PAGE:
For the Racing versus non-Racing CSS data set, there were 36,768 autosomal SNPs with nominal P values that could be used for the integrative genomics analyses. For the integrative analyses of functional genomics outputs with the CSS data, two different subsets of differentially expressed genes (DEGs) in skeletal muscle were used: 1) trained rest (TR) and 2) untrained exercise (UE), representing the Thoroughbred skeletal muscle transcriptomic response to training (TR) and exercise (UE)24. The gene sets that were used were filtered with Padj. <10−4 (TR) and <10−12 (UE) to ensure manageable computational loads, resulting in 230 (TR) and 407 (UE) input genes on autosomal chromosomes for integration with the CSS SNPs. The input gene sets can be found in Supplementary Data 5 and Supplementary Data 6.

For the Mongolian Racing versus other breeds CSS data set, there were 30,003 autosomal SNPs with nominal P values that could be used for the integrative genomics analyses. The same DEG lists were used for the integrative analyses.

### Whole genome resequencing sample collection, DNA extraction, and sequencing

Blood samples were collected from n = 70 individuals comprising horses indigenous to Mongolia and China and imported horse breeds. Genomic DNA was extracted following the standard phenol-chloroform extraction procedure. For genome sequencing, a total amount of 1.5 μg of genomic DNA from each sample was used to construct a library with an insert size of ~350 bp. Paired-end sequencing libraries were constructed according to the manufacturer’s instructions (Illumina Inc., San Diego, CA, USA). The DNA sample was fragmented by sonication to a size of 350 bp, then DNA fragments were end polished, A-tailed, and ligated with the full-length adapter for Illumina sequencing with further PCR amplification. PCR products were then purified, and libraries were assessed for size distribution using the Agilent 2100 Bioanalyzer and quantified using real-time PCR and sequenced on the Illumina HiSeq PE150 platform (Illumina Inc.).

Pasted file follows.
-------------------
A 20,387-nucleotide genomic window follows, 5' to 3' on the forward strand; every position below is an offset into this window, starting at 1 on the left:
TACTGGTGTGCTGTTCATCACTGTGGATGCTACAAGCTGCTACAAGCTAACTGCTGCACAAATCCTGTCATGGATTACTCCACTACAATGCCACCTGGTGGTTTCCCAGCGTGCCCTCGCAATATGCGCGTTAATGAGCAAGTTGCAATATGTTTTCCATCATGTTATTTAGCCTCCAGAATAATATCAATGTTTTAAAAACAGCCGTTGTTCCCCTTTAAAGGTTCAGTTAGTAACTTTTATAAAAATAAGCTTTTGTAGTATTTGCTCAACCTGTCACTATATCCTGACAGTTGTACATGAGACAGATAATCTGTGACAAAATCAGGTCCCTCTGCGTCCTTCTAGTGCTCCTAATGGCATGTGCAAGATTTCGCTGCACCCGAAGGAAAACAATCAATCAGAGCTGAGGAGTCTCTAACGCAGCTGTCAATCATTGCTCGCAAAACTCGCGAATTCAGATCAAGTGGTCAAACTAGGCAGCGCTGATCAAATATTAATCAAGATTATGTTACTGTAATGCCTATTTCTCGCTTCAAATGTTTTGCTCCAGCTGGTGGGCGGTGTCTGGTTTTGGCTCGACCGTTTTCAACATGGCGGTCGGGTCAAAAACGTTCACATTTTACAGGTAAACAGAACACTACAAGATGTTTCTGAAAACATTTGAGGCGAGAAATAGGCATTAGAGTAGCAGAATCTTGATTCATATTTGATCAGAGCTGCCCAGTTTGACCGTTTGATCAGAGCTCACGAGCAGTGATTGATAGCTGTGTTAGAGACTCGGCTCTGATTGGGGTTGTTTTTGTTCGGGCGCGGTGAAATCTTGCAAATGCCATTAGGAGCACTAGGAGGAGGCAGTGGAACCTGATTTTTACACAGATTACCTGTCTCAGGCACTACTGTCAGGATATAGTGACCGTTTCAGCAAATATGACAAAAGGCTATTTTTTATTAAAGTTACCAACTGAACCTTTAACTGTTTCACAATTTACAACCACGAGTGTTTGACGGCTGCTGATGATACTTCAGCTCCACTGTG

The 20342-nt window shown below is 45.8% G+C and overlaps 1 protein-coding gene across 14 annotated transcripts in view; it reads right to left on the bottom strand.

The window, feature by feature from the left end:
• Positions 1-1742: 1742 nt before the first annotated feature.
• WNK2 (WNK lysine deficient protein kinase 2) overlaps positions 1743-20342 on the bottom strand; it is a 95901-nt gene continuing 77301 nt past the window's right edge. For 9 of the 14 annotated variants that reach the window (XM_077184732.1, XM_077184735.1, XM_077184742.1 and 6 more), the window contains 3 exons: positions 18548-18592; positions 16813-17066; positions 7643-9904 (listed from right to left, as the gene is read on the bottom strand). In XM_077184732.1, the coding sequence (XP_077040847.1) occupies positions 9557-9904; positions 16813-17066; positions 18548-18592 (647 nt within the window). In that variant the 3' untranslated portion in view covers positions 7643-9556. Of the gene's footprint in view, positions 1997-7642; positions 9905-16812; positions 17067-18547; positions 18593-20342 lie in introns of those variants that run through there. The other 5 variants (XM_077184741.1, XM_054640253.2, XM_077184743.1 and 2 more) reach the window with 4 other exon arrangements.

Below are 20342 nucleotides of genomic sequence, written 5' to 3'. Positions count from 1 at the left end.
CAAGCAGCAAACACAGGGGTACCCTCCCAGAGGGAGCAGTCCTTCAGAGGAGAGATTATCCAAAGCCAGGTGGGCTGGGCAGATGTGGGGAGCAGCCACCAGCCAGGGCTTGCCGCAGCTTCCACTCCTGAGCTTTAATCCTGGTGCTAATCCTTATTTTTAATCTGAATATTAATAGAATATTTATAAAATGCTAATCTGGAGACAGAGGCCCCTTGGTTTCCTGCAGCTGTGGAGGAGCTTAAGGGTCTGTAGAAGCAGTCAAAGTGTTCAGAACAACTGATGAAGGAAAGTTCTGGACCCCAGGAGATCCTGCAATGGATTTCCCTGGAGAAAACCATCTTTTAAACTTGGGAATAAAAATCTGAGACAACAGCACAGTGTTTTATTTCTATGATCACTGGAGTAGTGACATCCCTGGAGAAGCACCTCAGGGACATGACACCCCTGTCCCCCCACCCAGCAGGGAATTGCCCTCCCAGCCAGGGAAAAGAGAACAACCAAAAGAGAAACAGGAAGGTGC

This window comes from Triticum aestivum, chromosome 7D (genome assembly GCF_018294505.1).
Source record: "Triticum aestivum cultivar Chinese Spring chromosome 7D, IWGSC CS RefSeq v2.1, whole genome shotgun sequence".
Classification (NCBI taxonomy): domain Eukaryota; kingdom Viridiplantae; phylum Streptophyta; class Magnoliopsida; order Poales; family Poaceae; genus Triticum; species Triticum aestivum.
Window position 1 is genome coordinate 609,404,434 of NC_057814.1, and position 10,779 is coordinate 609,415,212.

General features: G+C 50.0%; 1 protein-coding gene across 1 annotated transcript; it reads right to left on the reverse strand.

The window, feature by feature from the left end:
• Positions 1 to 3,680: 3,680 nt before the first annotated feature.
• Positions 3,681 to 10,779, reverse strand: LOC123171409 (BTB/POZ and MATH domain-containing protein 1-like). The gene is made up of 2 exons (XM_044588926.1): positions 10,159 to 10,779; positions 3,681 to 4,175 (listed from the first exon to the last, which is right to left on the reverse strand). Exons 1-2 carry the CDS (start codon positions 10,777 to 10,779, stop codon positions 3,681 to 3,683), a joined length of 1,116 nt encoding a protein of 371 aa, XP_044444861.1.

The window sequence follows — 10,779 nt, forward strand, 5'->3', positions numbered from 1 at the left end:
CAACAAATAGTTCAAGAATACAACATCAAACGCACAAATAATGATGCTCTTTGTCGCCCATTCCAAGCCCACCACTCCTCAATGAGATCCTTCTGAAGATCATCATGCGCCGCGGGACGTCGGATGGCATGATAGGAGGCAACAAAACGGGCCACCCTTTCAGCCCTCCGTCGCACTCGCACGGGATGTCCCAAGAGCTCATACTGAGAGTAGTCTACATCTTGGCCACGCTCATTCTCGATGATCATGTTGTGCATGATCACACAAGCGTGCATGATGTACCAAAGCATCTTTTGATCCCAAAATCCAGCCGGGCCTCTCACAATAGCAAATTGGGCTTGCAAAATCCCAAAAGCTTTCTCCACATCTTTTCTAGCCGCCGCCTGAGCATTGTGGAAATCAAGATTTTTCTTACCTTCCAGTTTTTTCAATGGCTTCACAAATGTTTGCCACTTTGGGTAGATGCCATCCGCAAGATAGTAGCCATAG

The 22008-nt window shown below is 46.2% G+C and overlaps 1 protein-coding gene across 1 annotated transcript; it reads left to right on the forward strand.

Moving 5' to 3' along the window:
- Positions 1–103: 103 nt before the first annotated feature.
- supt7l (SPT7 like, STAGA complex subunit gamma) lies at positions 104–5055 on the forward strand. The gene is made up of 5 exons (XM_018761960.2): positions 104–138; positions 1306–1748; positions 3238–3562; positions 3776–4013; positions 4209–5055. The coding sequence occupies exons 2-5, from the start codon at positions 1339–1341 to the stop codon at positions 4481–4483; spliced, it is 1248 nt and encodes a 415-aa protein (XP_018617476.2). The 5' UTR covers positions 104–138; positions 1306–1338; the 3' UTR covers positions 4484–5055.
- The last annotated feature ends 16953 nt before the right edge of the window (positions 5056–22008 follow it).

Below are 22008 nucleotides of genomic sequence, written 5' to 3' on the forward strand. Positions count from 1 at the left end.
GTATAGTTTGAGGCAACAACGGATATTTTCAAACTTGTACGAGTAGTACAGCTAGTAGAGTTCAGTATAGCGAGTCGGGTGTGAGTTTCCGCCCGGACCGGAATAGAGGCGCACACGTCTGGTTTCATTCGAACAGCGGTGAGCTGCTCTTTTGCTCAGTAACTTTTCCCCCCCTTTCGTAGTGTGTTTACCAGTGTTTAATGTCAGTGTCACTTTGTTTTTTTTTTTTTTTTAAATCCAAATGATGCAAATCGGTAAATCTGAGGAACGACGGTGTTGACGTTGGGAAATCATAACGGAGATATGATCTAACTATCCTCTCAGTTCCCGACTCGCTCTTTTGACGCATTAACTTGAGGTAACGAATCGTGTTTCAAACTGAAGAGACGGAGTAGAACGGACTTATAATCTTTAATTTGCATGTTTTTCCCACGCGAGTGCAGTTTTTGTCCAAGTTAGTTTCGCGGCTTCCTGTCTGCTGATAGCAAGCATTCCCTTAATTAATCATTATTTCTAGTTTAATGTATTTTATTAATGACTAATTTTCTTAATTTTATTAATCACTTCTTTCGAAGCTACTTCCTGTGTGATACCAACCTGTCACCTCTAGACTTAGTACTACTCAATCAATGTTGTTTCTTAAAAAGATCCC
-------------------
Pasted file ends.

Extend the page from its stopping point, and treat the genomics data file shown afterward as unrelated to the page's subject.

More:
### Whole genome resequencing quality control

In total ~97 Gb raw sequence data was generated for each sample with the quality of the bases 96% and 90.92% for ≥Q20 and ≥Q30, respectively. Approximately 652 Mb clean paired-end reads with 30× coverage per horse (24–36×) were retained after removing low quality reads (Supplementary Data 12). Reads were removed with ≥10% unidentified nucleotides (N); >10 nt aligned to the adaptor, allowing ≤10% mismatches; >50% bases having phred quality <5; and putative PCR duplicates generated in the library construction process, which mainly result from base-calling duplicates and adaptor contamination.

### Whole genome resequencing reads mapping, SNP and INDEL calling

The remaining high quality paired-end reads were mapped to the horse EquCab 3.0 reference genome using BWA (Burrows-Wheeler Aligner) (Version: 0.7.8) with the command ‘mem -t 4 -k 32 –M’135. In order to reduce mismatch generated by PCR amplification before sequencing, duplicated reads were removed using SAMtools. After alignment, SNPs were called on a population scale using a Bayesian approach as implemented in the package SAMtools136. Genotype likelihoods from reads for each animal at each genomic location, and the allele frequencies in the sample were then calculated using a Bayesian approach. The ‘mpileup’ command was used to identify SNPs with the parameters as ‘-q 1 -C 50 -t SP -t DP -m 2 -F 0.002’. Then, to exclude SNP calling errors caused by incorrect mapping or indels, only high-quality SNPs (coverage depth ≥3 and ≤50, RMS mapping quality ≥20, maf ≥0.05, miss≤0.1) were retained for subsequent analysis.